MIAMI – Today in Aviation, Sir George Cayley, 6th Baronet, an English engineer, inventor and pioneer aviator, was born in 1773. He is one of the most influential individuals in aeronautical history. Many consider him the first real scientific aerial investigator and the first person to understand the fundamental principles and forces of flight.
Cayley was an aeronautical engineering pioneer and is often referred to as “the father of aviation.” He discovered and defined the four forces acting on a heavier-than-air flying vehicle: weight, lift, drag and thrust. He is also responsible for conceptualizing the modern aeroplane as a fixed-wing flying machine with separate lift, propulsion, and control systems in the year 1799.
Modern aircraft design is based on these findings and on the significance of cambered wings, also identified by Cayley, who in addition, designed the first aeroplane flying model and diagramed vertical flight components. The first reliably recorded glider to hold a human aloft was also designed by the engineer.
Furthermore, Cayley correctly predicted that once a lightweight engine was built to provide sufficient thrust and lift, sustained flight would occur. As such, the Wright brothers recognized Cayley’s importance to the development of aviation.
Cayley is also remembered for his pioneering studies and experiments with flying machines, including the pilot glider he designed and constructed. He wrote a seminal three-part treatise, published in Nicholson’s Journal of Natural Philosophy, Chemistry and the Arts, titled “On Aerial Navigation” (1809-1810).
The 2007 discovery of sketches in Cayley’s school notebooks (held in the Royal Aeronautical Society Library archive) revealed that Cayley was forming his thoughts on flight theories even at school. The drawings suggest that the concept of a lift-generating inclined plane was recognized by Cayley as early as 1792.
He later developed a “whirling-arm apparatus” a development of earlier work in ballistics and air resistance, to test the drag on objects at various speeds and attack angles. In the stairwells at Brompton Hall, he also experimented with rotating wing sections of different types.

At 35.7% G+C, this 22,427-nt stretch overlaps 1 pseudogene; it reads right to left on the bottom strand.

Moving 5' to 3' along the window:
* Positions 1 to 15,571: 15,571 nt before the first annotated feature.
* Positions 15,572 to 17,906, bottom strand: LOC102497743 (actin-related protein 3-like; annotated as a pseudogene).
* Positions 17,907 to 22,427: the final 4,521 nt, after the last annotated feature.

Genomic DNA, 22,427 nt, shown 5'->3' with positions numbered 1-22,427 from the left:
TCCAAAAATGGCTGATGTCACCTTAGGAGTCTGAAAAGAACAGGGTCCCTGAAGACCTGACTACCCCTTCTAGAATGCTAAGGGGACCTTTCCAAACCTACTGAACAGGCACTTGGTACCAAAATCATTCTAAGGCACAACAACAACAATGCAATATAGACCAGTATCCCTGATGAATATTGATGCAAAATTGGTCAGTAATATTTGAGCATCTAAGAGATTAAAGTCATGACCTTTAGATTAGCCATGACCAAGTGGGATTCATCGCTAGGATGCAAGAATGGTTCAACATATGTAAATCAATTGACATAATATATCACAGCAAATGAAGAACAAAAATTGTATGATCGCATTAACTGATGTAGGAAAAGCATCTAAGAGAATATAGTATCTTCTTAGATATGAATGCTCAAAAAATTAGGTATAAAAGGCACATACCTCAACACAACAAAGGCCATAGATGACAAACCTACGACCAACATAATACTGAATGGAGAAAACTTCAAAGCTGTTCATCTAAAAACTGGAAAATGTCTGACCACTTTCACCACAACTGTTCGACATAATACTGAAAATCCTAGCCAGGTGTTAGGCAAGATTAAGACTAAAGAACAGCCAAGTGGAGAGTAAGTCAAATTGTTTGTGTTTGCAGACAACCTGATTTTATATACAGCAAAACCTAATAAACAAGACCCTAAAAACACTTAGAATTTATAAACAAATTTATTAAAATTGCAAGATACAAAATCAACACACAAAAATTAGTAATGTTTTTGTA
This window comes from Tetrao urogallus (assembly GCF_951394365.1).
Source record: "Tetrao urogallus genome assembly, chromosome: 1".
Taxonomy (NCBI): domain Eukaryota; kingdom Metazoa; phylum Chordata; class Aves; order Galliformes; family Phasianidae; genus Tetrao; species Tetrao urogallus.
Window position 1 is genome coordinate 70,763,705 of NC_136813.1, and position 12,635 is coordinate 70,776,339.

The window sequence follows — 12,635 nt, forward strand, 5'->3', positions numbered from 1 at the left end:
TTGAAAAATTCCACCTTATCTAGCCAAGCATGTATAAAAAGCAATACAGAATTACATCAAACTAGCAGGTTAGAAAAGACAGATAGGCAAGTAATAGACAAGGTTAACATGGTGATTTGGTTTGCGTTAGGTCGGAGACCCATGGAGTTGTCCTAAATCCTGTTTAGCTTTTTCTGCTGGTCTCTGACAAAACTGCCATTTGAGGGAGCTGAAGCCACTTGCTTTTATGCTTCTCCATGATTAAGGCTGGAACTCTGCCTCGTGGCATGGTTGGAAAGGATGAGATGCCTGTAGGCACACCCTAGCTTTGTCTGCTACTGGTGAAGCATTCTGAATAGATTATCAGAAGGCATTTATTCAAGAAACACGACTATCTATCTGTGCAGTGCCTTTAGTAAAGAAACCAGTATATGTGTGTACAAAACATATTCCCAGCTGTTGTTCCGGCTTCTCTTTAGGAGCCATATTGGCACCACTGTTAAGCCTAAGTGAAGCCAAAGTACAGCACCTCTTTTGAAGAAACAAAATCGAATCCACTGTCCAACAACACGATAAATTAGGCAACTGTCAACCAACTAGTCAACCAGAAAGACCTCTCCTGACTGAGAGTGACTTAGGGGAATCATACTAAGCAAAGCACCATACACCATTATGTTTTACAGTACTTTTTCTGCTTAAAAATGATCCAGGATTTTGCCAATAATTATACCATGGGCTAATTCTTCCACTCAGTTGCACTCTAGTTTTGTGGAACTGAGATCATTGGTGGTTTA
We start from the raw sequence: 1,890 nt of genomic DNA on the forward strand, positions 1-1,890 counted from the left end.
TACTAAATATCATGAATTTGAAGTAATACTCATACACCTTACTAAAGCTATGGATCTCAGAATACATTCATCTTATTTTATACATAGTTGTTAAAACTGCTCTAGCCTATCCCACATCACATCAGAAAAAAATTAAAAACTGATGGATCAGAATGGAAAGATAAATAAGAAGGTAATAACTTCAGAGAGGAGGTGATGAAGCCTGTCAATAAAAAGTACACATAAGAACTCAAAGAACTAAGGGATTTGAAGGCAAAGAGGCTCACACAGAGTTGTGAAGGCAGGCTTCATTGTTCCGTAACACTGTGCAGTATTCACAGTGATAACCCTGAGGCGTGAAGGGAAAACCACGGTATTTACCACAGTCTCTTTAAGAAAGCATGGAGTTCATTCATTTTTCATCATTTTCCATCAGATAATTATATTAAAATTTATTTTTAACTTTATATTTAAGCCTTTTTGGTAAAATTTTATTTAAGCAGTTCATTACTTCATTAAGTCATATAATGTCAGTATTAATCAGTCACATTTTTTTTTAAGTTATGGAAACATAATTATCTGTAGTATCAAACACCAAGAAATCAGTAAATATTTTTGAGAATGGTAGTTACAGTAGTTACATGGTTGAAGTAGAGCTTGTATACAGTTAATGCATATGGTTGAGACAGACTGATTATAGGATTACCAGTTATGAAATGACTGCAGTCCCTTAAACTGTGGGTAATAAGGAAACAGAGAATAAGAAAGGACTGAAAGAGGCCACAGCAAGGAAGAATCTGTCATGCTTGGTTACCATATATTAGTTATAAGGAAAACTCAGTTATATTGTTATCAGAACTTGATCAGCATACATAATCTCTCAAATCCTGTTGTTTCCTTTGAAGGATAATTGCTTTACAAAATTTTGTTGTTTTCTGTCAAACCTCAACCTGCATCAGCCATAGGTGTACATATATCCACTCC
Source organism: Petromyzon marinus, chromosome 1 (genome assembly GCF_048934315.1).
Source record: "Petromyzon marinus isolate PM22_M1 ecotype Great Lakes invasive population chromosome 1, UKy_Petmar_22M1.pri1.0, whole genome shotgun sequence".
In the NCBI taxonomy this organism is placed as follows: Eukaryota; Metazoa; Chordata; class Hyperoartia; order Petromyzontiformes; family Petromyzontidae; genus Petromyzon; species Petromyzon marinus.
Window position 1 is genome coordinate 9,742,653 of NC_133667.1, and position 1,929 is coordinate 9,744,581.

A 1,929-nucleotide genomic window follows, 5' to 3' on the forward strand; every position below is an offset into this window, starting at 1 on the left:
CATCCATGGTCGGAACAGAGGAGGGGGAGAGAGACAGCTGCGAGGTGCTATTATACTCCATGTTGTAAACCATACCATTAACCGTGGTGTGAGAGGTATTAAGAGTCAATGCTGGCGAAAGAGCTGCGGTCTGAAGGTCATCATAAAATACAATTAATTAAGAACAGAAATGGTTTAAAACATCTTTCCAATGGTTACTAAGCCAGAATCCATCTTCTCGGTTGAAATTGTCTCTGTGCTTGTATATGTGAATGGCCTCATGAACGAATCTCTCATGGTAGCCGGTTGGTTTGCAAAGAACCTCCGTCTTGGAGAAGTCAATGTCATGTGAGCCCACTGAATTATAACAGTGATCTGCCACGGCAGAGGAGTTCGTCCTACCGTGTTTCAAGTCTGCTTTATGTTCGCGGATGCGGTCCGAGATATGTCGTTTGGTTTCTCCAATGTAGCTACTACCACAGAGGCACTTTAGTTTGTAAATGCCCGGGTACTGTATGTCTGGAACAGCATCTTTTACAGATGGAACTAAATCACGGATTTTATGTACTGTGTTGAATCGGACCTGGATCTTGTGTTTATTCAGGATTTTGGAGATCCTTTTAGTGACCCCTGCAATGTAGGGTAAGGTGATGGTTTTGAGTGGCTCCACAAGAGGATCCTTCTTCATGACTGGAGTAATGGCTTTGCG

These scientific experiments led him to create an effective camber airfoil and to define the four aircraft-influencing vector forces: thrust, lift, drag and weight. For this reason, he discovered the significance of the dihedral angle for lateral stability in flight and purposefully placed the center of gravity of many of his models well below the wings; these concepts informed the designs of his pilot glider and inspired the emergence of hang gliders.
“About 100 years ago, an Englishman, Sir George Cayley, carried the science of flight to a point which it had never reached before and which it scarcely reached again during the last century.”WILBUR WRIGHT, 1909
Cayley’s model glider successfully flew in 1804. It had a modern aircraft configuration, with a front kite-shaped wing and an adjustable tailplane consisting of horizontal stabilizers and a vertical fin at the rear. A movable weight allowed the centre of gravity of the model to be changed.
Later, with the continued assistance of his grandson George John Cayley and his resident engineer Thomas Vick, he produced a larger glider, also possibly fitted with ‘flappers’, that flew across Brompton Dale in front of Wydale Hall in 1853.
The First Aeronautical Engineer
Many consider Cayley as the first aeronautical engineer due to his inquiries into many other scientific aspects of flight. One of many examples is his emphasis on lightness, which led him to develop a new system that is widely used today to create lightweight wheels.
To create his lightweight wheels, the aviator changed the spoke’s forces from compression to tension for his landing wheels by making them from tightly-stretched string, in effect reinventing the wheel.
Furthermore, Cayley was the first to propose the definition of a convertiplane around 1843, an idea that was published in a paper written the same year. He planned and constructed a biplane sometime before 1849, in which an unnamed ten-year-old boy flew.
Cayley died in 1857 and was buried in the graveyard of All Saints’ Church in Brompton-by-Sawdon. In 1974, Cayley was inducted into the International Air & Space Hall of Fame.